Transfers in trust in 2010
Tax Facts | National Underwriter Company
The Economic Growth and Tax Relief Reconciliation Act of 2001 (EGTRRA 2001) added IRC Section 2511(c) to provide for certain transfers in trust in 2010. Some had hoped that the provision would exclude from the gift tax all transfers to a wholly-owned grantor trust in 2010. However, in a recent notice, the IRS states that the EGTRRA 2001 provision for certain transfers in trust in 2010 expands, rather than restricts, the gift tax. Therefore, a transfer made in 2010 to a trust that is not treated as wholly owned by the donor or the donor's spouse under the grantor trust rules is considered a gift of the entire transfer under IRC Section 2511(c).
IRC Section 2511(c) provides specifically for 2010 that, "Notwithstanding any other provision of this section and except as provided in regulations, a transfer in trust shall be treated as a transfer of property by gift, unless the trust is treated as wholly owned by the donor or the donor's spouse under subpart E of part I of subchapter J of chapter 1." Subpart E of part I of subchapter J of chapter 1 is IRC Sections 671 to 679, the grantor trust rules. Under the grantor trust rules, the grantor is taxed on part or all of the trust income for income tax purposes where the grantor is treated as a substantial owner of the trust because of certain interests held by the grantor or the grantor's spouse.
Some commentators have speculated on what IRC Section 2511(c) meant for transfers in trust for 2010. In the notice, the IRS observed that some may have inaccurately concluded that IRC Section 2511(c) would exclude from gift tax a transfer to a trust that is treated as wholly owned by the donor or the donor's spouse under the grantor trust rules, even though such transfers would otherwise have been subject to gift tax. The IRS stated that EGTRRA 2001 did not amend any of the substantive gift tax provisions. Rather, IRC Section 2511(c) expands the transfers subject to gift tax to certain transfers that might have been considered incomplete and, thus, not subject to gift tax. Therefore, a transfer made in 2010 to a trust that is not treated as wholly owned by the donor or the donor's spouse under the grantor trust rules is considered a gift of the entire transfer under IRC Section 2511(c). The IRS intends to issue regulations confirming this conclusion.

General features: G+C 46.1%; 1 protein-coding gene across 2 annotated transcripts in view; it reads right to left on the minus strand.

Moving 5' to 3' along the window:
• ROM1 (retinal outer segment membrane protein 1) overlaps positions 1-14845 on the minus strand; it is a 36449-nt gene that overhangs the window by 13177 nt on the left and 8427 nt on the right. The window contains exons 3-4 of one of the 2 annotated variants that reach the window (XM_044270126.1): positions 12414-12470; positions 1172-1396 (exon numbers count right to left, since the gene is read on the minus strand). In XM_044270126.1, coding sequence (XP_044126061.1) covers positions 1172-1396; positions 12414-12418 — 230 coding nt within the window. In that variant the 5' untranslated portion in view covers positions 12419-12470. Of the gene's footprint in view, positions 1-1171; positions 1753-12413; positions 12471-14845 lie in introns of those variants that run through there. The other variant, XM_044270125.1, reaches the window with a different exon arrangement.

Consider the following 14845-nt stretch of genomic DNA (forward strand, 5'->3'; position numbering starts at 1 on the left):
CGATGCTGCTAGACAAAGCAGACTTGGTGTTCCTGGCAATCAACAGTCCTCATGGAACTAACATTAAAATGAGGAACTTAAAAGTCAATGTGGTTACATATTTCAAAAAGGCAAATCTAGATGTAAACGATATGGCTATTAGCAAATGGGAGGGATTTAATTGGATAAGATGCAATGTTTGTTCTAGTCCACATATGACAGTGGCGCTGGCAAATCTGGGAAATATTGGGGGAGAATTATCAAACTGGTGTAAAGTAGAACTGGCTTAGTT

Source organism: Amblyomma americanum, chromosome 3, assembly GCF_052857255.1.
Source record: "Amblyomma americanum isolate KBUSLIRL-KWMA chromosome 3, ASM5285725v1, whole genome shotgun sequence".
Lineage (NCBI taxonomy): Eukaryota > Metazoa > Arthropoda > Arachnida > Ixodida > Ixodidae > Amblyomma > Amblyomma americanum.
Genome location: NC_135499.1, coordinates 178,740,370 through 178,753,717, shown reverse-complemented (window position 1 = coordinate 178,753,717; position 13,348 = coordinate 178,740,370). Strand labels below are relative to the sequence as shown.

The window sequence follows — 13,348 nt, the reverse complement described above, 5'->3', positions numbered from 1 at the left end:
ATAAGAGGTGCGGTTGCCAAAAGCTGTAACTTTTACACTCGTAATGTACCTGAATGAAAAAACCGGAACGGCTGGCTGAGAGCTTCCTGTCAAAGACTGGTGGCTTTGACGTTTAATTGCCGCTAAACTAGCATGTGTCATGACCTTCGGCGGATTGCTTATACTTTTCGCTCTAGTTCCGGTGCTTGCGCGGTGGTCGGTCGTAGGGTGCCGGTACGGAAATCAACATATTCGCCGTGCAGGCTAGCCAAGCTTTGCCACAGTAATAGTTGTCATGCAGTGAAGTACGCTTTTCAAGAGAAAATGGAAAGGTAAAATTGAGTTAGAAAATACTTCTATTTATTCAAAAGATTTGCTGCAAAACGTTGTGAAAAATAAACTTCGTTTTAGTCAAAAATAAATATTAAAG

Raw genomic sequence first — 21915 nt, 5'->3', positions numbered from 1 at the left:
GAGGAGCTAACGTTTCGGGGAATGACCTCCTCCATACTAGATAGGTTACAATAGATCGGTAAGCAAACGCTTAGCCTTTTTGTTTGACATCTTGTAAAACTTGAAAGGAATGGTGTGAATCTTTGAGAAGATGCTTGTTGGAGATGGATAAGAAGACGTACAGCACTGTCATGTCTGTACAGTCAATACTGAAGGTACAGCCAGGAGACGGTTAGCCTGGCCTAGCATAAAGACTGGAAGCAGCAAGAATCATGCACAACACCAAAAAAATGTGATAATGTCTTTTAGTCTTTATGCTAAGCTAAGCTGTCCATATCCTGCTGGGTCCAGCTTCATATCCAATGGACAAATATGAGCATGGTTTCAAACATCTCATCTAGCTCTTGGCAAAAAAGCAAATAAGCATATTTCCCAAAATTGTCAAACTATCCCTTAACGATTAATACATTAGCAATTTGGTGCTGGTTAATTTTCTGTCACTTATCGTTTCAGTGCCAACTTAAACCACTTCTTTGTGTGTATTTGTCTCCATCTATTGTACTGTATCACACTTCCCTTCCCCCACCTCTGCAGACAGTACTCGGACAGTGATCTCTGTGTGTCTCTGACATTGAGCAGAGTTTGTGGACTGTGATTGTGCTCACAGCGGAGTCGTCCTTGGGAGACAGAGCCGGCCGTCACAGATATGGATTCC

The estate tax was repealed for one year in 2010, but the gift tax was not. It is thought that the gift tax was not repealed because, in some ways, the gift tax acts as a backstop for the income tax. If it were not for the gift tax, groups of individuals, especially related individuals, could freely transfer property back and forth between themselves so that income taxes were reduced. For example, property producing taxable income might be temporarily transferred to an individual in a low income tax bracket. The kiddie tax might reduce the income tax savings where the property is transferred to a child under age 19 (24 if a full-time student).
Without IRC Section 2511(c), if there was an incomplete gift to a trust, there would be no transfer for gift tax purposes. Furthermore, in 2010 there would be no estate tax to catch the incomplete gift at death. Without IRC Section 2511(c), if there were an incomplete gift, there would be no gift tax, and if the transfer is to a trust that is not treated as wholly owned by the donor or the donor's spouse under the grantor trust rules there could be income tax shifting to the trust or other beneficiaries. IRC Section 2511(c) seems to be consistent with retention of the gift tax in 2010 and the gift tax acting as a backstop to the income tax by providing that a transfer to a trust in 2010 that might otherwise be considered incomplete is treated as a transfer to the trust for gift tax purposes if the trust income would be taxable to anyone other than the grantor.
Presumably, the IRS merely intends to provide that certain gifts in trust in 2010 that would otherwise have been considered incomplete are treated as complete so as to prevent shifting of income to persons other than the grantor. The use of the phrase "is considered to be a transfer by gift of the entire interest in the property" [emphasis added] may have been unfortunate. Presumably, the regulations will provide that rules for transfers to trust under IRC Section 2702, valuation tables measuring various interests in trust under IRC Section 7520, and split-interest transfers to certain charitable trusts are not affected by IRC Section 2511(c); merely that certain additional transfers in trust in 2010 will be considered complete.
Notice 2010-19, 2010-7 IRB 404
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